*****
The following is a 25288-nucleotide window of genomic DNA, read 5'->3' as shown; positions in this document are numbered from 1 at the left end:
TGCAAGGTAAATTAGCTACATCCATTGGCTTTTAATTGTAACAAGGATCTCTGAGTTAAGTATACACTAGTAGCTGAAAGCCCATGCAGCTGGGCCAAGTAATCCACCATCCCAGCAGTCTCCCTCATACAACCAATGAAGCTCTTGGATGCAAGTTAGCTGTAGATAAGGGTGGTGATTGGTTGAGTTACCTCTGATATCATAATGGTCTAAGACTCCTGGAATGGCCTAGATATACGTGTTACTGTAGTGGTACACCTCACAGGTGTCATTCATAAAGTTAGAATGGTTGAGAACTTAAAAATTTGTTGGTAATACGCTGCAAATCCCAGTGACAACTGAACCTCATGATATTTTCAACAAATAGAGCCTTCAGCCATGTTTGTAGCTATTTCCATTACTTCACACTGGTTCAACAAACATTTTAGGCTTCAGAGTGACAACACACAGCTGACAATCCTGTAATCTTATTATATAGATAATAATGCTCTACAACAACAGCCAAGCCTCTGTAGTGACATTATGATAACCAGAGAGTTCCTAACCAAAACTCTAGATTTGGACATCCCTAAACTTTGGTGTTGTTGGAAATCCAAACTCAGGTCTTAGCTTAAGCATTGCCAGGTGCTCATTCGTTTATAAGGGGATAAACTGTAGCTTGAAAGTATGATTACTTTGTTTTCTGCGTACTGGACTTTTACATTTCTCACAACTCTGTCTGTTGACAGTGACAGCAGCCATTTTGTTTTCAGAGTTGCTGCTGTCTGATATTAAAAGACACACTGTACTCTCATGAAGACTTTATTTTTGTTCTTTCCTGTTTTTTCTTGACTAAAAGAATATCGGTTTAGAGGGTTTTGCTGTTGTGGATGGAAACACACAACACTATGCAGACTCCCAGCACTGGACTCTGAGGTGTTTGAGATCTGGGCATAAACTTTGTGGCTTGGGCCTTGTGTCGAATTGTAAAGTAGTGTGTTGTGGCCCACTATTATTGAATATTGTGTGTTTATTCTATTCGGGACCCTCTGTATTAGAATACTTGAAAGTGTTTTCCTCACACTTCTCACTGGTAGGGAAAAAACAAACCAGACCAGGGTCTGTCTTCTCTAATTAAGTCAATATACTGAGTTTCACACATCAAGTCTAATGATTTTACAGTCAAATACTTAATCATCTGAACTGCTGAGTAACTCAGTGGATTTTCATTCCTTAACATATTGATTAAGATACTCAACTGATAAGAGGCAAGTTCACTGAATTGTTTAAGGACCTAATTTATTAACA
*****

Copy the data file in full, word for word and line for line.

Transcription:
The following is a 25288-nucleotide window of genomic DNA, read 5'->3' as shown; positions in this document are numbered from 1 at the left end:
TGCAAGGTAAATTAGCTACATCCATTGGCTTTTAATTGTAACAAGGATCTCTGAGTTAAGTATACACTAGTAGCTGAAAGCCCATGCAGCTGGGCCAAGTAATCCACCATCCCAGCAGTCTCCCTCATACAACCAATGAAGCTCTTGGATGCAAGTTAGCTGTAGATAAGGGTGGTGATTGGTTGAGTTACCTCTGATATCATAATGGTCTAAGACTCCTGGAATGGCCTAGATATACGTGTTACTGTAGTGGTACACCTCACAGGTGTCATTCATAAAGTTAGAATGGTTGAGAACTTAAAAATTTGTTGGTAATACGCTGCAAATCCCAGTGACAACTGAACCTCATGATATTTTCAACAAATAGAGCCTTCAGCCATGTTTGTAGCTATTTCCATTACTTCACACTGGTTCAACAAACATTTTAGGCTTCAGAGTGACAACACACAGCTGACAATCCTGTAATCTTATTATATAGATAATAATGCTCTACAACAACAGCCAAGCCTCTGTAGTGACATTATGATAACCAGAGAGTTCCTAACCAAAACTCTAGATTTGGACATCCCTAAACTTTGGTGTTGTTGGAAATCCAAACTCAGGTCTTAGCTTAAGCATTGCCAGGTGCTCATTCGTTTATAAGGGGATAAACTGTAGCTTGAAAGTATGATTACTTTGTTTTCTGCGTACTGGACTTTTACATTTCTCACAACTCTGTCTGTTGACAGTGACAGCAGCCATTTTGTTTTCAGAGTTGCTGCTGTCTGATATTAAAAGACACACTGTACTCTCATGAAGACTTTATTTTTGTTCTTTCCTGTTTTTTCTTGACTAAAAGAATATCGGTTTAGAGGGTTTTGCTGTTGTGGATGGAAACACACAACACTATGCAGACTCCCAGCACTGGACTCTGAGGTGTTTGAGATCTGGGCATAAACTTTGTGGCTTGGGCCTTGTGTCGAATTGTAAAGTAGTGTGTTGTGGCCCACTATTATTGAATATTGTGTGTTTATTCTATTCGGGACCCTCTGTATTAGAATACTTGAAAGTGTTTTCCTCACACTTCTCACTGGTAGGGAAAAAACAAACCAGACCAGGGTCTGTCTTCTCTAATTAAGTCAATATACTGAGTTTCACACATCAAGTCTAATGATTTTACAGTCAAATACTTAATCATCTGAACTGCTGAGTAACTCAGTGGATTTTCATTCCTTAACATATTGATTAAGATACTCAACTGATAAGAGGCAAGTTCACTGAATTGTTTAAGGACCTAATTTATTAACA